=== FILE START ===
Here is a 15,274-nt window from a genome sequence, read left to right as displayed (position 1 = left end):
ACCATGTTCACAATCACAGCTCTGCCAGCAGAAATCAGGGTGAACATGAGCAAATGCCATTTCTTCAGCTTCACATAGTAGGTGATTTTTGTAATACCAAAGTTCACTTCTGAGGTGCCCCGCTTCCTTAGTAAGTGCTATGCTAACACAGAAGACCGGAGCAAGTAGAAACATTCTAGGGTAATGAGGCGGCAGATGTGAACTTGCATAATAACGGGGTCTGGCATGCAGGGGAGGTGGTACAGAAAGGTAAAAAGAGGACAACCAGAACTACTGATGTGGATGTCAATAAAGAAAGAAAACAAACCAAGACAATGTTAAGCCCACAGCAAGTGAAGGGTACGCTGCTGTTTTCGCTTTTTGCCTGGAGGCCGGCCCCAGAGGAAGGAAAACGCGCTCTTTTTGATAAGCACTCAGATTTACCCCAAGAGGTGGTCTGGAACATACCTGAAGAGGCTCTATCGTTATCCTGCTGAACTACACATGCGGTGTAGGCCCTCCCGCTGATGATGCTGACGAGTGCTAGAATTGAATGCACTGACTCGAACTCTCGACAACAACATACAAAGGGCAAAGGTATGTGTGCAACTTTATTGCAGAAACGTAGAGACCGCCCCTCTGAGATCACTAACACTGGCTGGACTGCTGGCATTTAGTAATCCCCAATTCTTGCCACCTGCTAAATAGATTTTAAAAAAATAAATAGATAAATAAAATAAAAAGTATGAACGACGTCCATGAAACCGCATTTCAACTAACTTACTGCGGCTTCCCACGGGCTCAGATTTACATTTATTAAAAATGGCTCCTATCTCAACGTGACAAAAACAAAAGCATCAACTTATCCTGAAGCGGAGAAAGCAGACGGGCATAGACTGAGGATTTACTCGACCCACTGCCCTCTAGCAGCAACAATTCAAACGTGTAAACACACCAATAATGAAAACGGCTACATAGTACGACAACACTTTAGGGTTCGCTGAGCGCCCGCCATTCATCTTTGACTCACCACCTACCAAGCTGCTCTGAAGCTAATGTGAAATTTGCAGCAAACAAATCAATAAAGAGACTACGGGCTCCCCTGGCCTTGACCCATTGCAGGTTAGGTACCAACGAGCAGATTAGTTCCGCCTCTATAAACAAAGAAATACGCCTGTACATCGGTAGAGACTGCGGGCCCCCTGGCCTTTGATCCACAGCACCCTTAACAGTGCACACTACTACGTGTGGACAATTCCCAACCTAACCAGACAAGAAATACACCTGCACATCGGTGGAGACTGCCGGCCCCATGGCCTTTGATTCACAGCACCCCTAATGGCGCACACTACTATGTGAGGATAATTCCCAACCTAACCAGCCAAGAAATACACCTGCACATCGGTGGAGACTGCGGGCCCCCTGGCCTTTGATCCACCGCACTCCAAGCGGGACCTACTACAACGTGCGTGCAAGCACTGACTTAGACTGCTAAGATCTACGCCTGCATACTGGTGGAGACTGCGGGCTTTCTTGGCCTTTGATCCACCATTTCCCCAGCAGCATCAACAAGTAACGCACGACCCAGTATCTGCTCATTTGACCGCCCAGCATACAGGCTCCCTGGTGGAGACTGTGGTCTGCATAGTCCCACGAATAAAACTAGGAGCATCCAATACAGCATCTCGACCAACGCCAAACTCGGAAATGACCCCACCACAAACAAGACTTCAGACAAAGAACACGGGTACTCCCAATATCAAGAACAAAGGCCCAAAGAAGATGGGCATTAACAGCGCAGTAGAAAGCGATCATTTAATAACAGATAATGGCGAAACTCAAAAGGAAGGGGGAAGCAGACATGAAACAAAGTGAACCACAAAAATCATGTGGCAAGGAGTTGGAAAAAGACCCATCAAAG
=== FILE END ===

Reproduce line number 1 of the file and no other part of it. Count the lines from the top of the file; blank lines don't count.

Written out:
Here is a 15,274-nt window from a genome sequence, read left to right as displayed (position 1 = left end):